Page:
Across the grounds Volkendorf raised his sword in salute, and Alin in crude pantomime did so likewise. He was no duelist. No warrior. And then Volkendorf came on creeping forward, chewing up the grounds between. Alin followed suit, forcing himself to breathe as he did, holding the small sword awkwardly in his left hand. As they neared, Volkendorf stopped walking and slid into a sliding step, keeping his right hand and foot forward and ready. Ready to stab.
Sir Dietrick Von Madbury clapped his young charge on the back, perhaps taking a might too grand a gusto in the drubbing. And one more for good measure. By the Sea Lord, it’s like smacking a giant tit. He must try not to enjoy it so.
"Ho!" Von Madbury barked as Ian disgorged a large amount of something that undoubtedly had a high content of wine and harder, darker spirits. Von Madbury inspected the growing puddle. "Pork? Cheese? Wine? Is that a chicken beak? My lord has a prodigious appetite." He waved a hand and gazed off into the northern reaches of the Hellwood. "Urhg…wise, my lord. Listen well. Duels are something I’m accustomed to. Fair wrack the brain they do. In the beforehand. The waiting. The wondering. Even were you fighting a blind leper you would be wondering about him. His make up. Skill. Quickness. Handedness. Reach. Gorgons we make of sheep. Like sitting on an anthill, aye, my lord?"
"Fire ants," Volkendorf managed, wiping his mouth.
"To play a little game with oneself oft times allays the agony of the ants. The needling, aye? Tricks, of the mind. I’ve a few." Von Madbury grabbed Ian by the scruff of the neck. "Firstly, ignore the ants, my lord. Secondly, often when faced with the steel I see in my mind myself as the predatory lion. Stalking prey in the forest. Watch your prey, my lord. Watch how he moves. Reacts. Begin the stalking now." He pointed across to the other hill and began massaging Volkendorf’s neck. Volkendorf recommenced vomiting, oblivious. "Aids in honing one’s mind to the task at hand, I say. I see myself as the lion. My lord doth seize upon a different tack. A different predator. But similar, aye. To each his own. Find your own predator, I say. Sages from my homeland of Byala tell of a black suffocating serpent. A monstrous beast of the salt marshes. Capable of swallowing an entire cow. And when threatened with mortal anguish, as you feel now, it is wont to disgorge its belly’s entire content. So that it might fight all the more fiercely." He squinted at the puddle by his feet. "Truly, you have stolen scripture from the black serpent’s own bible, my lord."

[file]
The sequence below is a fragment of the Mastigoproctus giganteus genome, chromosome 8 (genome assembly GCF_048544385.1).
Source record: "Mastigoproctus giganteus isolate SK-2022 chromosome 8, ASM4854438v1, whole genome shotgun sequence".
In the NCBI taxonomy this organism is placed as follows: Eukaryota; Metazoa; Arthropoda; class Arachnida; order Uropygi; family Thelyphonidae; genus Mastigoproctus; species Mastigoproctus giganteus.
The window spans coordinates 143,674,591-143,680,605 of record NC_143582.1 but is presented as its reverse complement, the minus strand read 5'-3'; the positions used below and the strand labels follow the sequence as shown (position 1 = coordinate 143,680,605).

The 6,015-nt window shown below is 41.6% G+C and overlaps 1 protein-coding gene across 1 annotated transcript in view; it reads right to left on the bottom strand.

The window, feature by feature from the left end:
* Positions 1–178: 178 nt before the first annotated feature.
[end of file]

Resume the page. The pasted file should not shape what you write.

Ian dry heaved. His round back spasmed again then subsided. He wiped his mouth with the back of his hand and then clung to the old fence post as though it were the mast of a ship amidst a maelstrom.